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Harper1234's avatar

Is a prolapsed bladder common in older women?

Asked by Harper1234 (854points) November 20th, 2018

Why is a prolapsed bladder never discussed when I have a feeling it is pretty common. How do you get it…what can be done…can you still have sex? Even when menopause is spoken about a prolapsed bladder isn’t. Do they have anything in common with each other?

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7 Answers

KNOWITALL's avatar

Fairly common with my moms peers. All post childbirth of course.

augustlan's avatar

Slight prolapse is pretty common (dribble a bit when you sneeze or laugh too hard) in post-childbirth years, especially if you have multiple vaginal births. I don’t know if it’s common in older women who haven’t had children, though.

You can still have sex, if it isn’t painful for you. My doctor assured me that nothing would pull my bladder out…it would be pushed out from the inside.

There are a couple of things that might help: Pelvic floor physical therapy (not to be confused with kegels), a pessary, and surgery (using stitches, mesh or your own internal tissues to hold it up).

I had a surgical repair done w/ stitches at the time of my hysterectomy, but I have a connective tissue disorder and the stitches ripped out nearly immediately. Now I have severe prolapse, ugh. Back to the drawing board, for me!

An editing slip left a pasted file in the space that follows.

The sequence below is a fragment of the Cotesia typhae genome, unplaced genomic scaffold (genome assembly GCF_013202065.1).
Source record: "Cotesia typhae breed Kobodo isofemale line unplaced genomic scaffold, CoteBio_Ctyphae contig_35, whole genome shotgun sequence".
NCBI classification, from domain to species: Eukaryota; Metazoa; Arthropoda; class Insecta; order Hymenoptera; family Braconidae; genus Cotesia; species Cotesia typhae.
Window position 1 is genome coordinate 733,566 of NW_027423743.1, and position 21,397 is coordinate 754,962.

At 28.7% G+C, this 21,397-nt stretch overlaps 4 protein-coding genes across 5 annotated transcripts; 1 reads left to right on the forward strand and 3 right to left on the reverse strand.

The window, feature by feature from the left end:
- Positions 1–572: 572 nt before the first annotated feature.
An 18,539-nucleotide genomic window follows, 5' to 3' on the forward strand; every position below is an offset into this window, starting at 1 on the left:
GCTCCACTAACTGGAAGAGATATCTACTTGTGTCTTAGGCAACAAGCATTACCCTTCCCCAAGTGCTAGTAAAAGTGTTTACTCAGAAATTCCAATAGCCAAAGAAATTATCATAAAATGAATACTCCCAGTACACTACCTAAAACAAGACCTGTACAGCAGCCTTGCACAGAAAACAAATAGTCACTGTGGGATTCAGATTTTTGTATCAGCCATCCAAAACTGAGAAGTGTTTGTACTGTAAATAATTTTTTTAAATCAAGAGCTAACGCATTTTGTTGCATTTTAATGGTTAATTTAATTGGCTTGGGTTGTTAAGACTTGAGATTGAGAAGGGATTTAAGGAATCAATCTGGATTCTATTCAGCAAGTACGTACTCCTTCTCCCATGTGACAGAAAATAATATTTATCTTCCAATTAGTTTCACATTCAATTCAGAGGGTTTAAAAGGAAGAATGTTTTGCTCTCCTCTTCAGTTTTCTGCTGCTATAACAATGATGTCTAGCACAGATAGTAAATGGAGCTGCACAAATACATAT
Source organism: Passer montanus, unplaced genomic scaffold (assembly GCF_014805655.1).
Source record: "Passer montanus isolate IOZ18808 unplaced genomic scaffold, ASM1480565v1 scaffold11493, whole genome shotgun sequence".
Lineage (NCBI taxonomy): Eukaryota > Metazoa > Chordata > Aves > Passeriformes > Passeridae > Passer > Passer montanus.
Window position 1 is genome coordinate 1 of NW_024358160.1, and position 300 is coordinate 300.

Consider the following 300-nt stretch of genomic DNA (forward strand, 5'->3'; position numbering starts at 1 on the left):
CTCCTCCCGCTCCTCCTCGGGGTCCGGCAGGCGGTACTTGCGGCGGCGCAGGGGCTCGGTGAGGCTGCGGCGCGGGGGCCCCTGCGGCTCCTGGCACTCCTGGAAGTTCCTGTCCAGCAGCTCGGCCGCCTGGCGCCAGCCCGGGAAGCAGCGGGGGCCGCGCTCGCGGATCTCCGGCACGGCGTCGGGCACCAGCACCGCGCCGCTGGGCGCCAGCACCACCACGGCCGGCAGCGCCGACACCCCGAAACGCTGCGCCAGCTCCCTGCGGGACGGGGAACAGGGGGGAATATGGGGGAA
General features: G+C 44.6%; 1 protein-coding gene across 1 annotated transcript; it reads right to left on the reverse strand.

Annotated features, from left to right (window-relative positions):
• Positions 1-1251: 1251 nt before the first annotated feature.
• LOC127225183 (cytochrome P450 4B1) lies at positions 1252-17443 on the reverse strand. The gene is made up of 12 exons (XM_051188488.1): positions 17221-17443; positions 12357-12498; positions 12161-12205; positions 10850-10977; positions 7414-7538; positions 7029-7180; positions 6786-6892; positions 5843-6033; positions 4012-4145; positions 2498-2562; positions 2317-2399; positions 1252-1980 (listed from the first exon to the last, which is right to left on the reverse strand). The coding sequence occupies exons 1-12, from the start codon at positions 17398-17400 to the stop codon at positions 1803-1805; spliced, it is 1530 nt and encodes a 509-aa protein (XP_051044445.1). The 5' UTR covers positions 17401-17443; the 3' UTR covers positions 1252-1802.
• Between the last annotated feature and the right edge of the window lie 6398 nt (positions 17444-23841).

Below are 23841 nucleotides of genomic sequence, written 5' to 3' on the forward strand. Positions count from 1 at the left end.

LadyMarissa's avatar

It seems to be fairly common among my friends & I often heard my Mom’s friends discuss it. As for the lack of hearing about it, NO woman wants to discuss the fact that she is having problems holding her urine with people she doesn’t feel close to!!! So, I think you don’t hear a lot about it due to the embarrassing nature of the conversation. I can remember when menopause wasn’t discussed in public because it was considered too embarrassing to discuss. Once the subject was brought to the forefront, it is no longer considered taboo & women discuss it openly. The same will become true on the subject of a prolapsed bladder over time!!!

Dutchess_III's avatar

The only thing they have in common is a weakening of muscles, and that’s an overall effect of getting older and not staying in shape.
People can start to lose control of their sphincter muscles too, but they certainly aren’t going to discuss it as freely as they would simple menopause.

janbb's avatar

I only have one friend who had it. Not a given.

LadyMarissa's avatar

Although staying in shape should help, it doesn’t always stop it. My cousin is a health nut who exercises every day & she’s younger than me by several years & she’s already been having problems with it for a good number of years. I’m allergic to the word exercise & I’ve been blessed to NOT have to deal with it!!!

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